The Bodhisattva part was probably covered with a different cloth. Even today the installation mark of such cover cloth can be seen. Size of subject: vertical 327.0cm width 114.5cm; Size with mounting: vertical 378.0cm width 127.5cm.

 In 2003, A digital tiling of this brocade was made by the Nissha Printing Co.,Ltd. (日本写真印刷株式会社). Here I try to show expanded shots from the data. Here we see the part of top end of the cloth. The general pattern used with kha-btags can be recognized at the top and bottom of it. From this point too, we can easily understand this was a kha-btags.

 The next shot shows the quality of the brocade material. In Japan, this type of brocade is called "aya-ori 綾織" or "ori-nishiki 織錦".

 Ven. Tanaka (the cheif officer of the Obaku Cultural Research Institute 黄檗文化研究所) wrote an article entitled "Orinishiki Kannon Daishi-zou ni tsuite 織錦観音大士像について" (Obaku Bunka, no.118, pp.161-168, 1998). In the article, he talks about the inscription which appears below the lotus throne of the main figure. He points out that the contents of this inscription correspond to one of the verses chanted at the time of the evening service in the Mampukuji temple: "願昼吉祥夜吉祥, 昼夜六時恒吉祥, 一切時中吉祥者, 願諸三宝来摂授". The meaning of the Tibetan inscription actually coincides with the contents of above verse. But, I don't think that this is the reason why this kha-btags was presented to Mampukuji temple, or that ex-Emper Gomizuno and Zen master Yin-yuan understood this sentence. The inscription is in Tibetan, and I do not think that either of them could understand Tibetan.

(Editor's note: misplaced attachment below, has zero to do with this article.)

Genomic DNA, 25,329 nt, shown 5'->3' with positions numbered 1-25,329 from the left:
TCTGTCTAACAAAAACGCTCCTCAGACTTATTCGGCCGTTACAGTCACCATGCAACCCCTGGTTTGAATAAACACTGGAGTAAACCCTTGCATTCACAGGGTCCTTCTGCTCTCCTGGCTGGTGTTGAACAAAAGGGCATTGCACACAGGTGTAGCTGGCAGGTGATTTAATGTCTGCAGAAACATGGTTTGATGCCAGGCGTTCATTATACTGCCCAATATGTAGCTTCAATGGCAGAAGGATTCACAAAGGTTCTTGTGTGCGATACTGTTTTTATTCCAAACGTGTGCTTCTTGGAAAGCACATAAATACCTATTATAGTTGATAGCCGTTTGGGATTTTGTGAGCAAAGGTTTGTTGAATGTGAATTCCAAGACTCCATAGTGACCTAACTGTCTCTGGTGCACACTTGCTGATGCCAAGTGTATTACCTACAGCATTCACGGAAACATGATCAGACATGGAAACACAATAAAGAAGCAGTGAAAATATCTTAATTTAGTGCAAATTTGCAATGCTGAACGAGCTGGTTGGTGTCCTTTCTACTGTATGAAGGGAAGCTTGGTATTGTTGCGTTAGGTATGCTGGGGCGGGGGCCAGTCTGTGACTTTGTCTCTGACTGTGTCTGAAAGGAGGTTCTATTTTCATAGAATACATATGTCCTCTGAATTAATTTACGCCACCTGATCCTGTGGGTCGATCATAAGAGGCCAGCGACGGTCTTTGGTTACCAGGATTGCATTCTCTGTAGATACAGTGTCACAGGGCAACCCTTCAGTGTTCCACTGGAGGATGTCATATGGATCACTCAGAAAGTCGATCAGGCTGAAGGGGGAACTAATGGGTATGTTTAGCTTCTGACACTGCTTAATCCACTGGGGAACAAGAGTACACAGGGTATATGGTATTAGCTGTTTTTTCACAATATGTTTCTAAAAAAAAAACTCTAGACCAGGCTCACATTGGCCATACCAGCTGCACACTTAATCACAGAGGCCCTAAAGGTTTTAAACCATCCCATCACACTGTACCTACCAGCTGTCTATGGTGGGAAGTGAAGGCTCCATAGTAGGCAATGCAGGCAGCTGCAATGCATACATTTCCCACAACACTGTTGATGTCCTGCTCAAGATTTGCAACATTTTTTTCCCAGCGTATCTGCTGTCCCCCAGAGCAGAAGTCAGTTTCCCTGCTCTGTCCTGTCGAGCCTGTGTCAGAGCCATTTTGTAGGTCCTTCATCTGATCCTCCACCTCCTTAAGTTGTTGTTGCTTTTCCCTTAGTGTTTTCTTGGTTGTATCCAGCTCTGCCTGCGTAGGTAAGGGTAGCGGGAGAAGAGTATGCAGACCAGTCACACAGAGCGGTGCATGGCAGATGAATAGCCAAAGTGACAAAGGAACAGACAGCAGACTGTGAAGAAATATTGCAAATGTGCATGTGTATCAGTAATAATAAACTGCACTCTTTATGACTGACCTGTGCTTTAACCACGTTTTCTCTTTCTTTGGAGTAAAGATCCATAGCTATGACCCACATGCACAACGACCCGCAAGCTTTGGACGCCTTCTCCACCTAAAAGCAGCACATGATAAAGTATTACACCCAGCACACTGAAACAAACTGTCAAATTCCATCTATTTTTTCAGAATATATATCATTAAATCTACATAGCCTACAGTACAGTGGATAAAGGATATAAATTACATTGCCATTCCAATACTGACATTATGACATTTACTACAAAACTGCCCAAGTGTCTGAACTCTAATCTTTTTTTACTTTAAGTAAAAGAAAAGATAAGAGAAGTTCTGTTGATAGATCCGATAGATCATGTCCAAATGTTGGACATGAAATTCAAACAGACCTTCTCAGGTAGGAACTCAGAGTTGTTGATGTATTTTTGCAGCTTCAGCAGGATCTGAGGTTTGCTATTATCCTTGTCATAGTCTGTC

Mr. Toshiyuki Yano (矢野俊行) of Baiyo-Shoin (貝葉書院) studied the above Tibetan inscription. In his article "On the Tibetan Inscription of the Four Armed Avalokiteァvara preserved in Mampukuji (萬福寺伝来の四臂観音像蔵文銘について)"(Obaku Bunka, no.119, pp.158-161, 1999) he made clear that the content of this inscription coincides with the name of a type of kha-btags; Usually kha-btags is classified in four grades: